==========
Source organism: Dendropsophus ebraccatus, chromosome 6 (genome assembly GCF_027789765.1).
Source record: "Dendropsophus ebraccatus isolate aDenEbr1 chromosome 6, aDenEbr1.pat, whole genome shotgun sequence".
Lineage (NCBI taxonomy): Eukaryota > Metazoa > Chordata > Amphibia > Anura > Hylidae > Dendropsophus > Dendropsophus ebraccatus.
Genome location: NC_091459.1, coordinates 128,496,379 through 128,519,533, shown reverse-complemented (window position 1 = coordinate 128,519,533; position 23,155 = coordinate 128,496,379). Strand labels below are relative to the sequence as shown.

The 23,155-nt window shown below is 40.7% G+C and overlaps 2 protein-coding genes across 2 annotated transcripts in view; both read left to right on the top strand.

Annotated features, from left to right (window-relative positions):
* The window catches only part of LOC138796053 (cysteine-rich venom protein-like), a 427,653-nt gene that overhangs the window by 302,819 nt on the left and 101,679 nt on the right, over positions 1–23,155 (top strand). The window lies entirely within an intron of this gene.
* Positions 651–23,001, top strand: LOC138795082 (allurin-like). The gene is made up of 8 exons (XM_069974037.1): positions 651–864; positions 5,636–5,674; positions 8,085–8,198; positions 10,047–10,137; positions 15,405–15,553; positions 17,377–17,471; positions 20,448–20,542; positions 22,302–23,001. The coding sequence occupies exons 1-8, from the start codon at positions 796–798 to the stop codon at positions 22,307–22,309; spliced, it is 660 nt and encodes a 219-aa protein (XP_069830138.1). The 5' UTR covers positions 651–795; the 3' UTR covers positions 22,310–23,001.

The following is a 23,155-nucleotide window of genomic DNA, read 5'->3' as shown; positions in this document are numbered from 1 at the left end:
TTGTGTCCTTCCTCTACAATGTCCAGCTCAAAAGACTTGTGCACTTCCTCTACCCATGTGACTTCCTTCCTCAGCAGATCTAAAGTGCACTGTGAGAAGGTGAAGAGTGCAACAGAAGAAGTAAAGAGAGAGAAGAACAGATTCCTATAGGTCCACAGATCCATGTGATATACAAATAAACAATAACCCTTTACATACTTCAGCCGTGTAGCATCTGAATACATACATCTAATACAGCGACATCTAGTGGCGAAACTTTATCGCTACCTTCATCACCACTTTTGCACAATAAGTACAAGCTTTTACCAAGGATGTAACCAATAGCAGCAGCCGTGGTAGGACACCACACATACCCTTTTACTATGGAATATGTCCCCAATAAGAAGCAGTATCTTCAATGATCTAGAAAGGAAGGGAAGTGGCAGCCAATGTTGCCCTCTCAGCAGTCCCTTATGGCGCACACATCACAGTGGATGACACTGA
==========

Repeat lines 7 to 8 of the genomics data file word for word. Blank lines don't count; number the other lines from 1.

* The window catches only part of LOC138796053 (cysteine-rich venom protein-like), a 427,653-nt gene that overhangs the window by 302,819 nt on the left and 101,679 nt on the right, over positions 1–23,155 (top strand). The window lies entirely within an intron of this gene.
* Positions 651–23,001, top strand: LOC138795082 (allurin-like). The gene is made up of 8 exons (XM_069974037.1): positions 651–864; positions 5,636–5,674; positions 8,085–8,198; positions 10,047–10,137; positions 15,405–15,553; positions 17,377–17,471; positions 20,448–20,542; positions 22,302–23,001. The coding sequence occupies exons 1-8, from the start codon at positions 796–798 to the stop codon at positions 22,307–22,309; spliced, it is 660 nt and encodes a 219-aa protein (XP_069830138.1). The 5' UTR covers positions 651–795; the 3' UTR covers positions 22,310–23,001.